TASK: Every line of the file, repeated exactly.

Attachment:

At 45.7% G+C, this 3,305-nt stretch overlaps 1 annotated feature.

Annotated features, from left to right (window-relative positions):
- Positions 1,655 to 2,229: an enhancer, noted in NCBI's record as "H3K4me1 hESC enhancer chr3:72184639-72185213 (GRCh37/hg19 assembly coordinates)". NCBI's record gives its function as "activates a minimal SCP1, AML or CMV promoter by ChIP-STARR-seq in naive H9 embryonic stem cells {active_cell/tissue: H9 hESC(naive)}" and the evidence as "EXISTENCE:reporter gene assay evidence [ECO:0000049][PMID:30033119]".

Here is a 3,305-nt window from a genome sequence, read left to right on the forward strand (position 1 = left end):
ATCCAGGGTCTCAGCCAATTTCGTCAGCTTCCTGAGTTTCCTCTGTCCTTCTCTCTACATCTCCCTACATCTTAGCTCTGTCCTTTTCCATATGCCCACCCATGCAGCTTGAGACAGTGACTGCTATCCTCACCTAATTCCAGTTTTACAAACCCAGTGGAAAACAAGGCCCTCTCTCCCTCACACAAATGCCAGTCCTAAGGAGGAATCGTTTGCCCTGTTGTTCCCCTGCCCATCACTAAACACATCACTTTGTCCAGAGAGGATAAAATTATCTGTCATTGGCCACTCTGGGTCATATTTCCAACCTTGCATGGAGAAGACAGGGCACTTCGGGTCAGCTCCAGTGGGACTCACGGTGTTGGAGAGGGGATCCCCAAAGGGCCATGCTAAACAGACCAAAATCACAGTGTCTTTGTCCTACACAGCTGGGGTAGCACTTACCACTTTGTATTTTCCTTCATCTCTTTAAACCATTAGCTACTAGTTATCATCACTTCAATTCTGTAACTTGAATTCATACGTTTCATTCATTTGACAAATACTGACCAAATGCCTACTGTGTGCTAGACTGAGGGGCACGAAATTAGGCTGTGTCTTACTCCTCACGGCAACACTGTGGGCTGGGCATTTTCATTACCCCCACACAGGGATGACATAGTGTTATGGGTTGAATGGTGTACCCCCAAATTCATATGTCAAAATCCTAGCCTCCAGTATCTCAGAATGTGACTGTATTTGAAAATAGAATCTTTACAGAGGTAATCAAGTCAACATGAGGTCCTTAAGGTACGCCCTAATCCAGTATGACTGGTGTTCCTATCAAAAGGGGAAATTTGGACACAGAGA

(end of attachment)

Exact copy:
At 45.7% G+C, this 3,305-nt stretch overlaps 1 annotated feature.

Annotated features, from left to right (window-relative positions):
- Positions 1,655 to 2,229: an enhancer, noted in NCBI's record as "H3K4me1 hESC enhancer chr3:72184639-72185213 (GRCh37/hg19 assembly coordinates)". NCBI's record gives its function as "activates a minimal SCP1, AML or CMV promoter by ChIP-STARR-seq in naive H9 embryonic stem cells {active_cell/tissue: H9 hESC(naive)}" and the evidence as "EXISTENCE:reporter gene assay evidence [ECO:0000049][PMID:30033119]".

Here is a 3,305-nt window from a genome sequence, read left to right on the forward strand (position 1 = left end):
ATCCAGGGTCTCAGCCAATTTCGTCAGCTTCCTGAGTTTCCTCTGTCCTTCTCTCTACATCTCCCTACATCTTAGCTCTGTCCTTTTCCATATGCCCACCCATGCAGCTTGAGACAGTGACTGCTATCCTCACCTAATTCCAGTTTTACAAACCCAGTGGAAAACAAGGCCCTCTCTCCCTCACACAAATGCCAGTCCTAAGGAGGAATCGTTTGCCCTGTTGTTCCCCTGCCCATCACTAAACACATCACTTTGTCCAGAGAGGATAAAATTATCTGTCATTGGCCACTCTGGGTCATATTTCCAACCTTGCATGGAGAAGACAGGGCACTTCGGGTCAGCTCCAGTGGGACTCACGGTGTTGGAGAGGGGATCCCCAAAGGGCCATGCTAAACAGACCAAAATCACAGTGTCTTTGTCCTACACAGCTGGGGTAGCACTTACCACTTTGTATTTTCCTTCATCTCTTTAAACCATTAGCTACTAGTTATCATCACTTCAATTCTGTAACTTGAATTCATACGTTTCATTCATTTGACAAATACTGACCAAATGCCTACTGTGTGCTAGACTGAGGGGCACGAAATTAGGCTGTGTCTTACTCCTCACGGCAACACTGTGGGCTGGGCATTTTCATTACCCCCACACAGGGATGACATAGTGTTATGGGTTGAATGGTGTACCCCCAAATTCATATGTCAAAATCCTAGCCTCCAGTATCTCAGAATGTGACTGTATTTGAAAATAGAATCTTTACAGAGGTAATCAAGTCAACATGAGGTCCTTAAGGTACGCCCTAATCCAGTATGACTGGTGTTCCTATCAAAAGGGGAAATTTGGACACAGAGA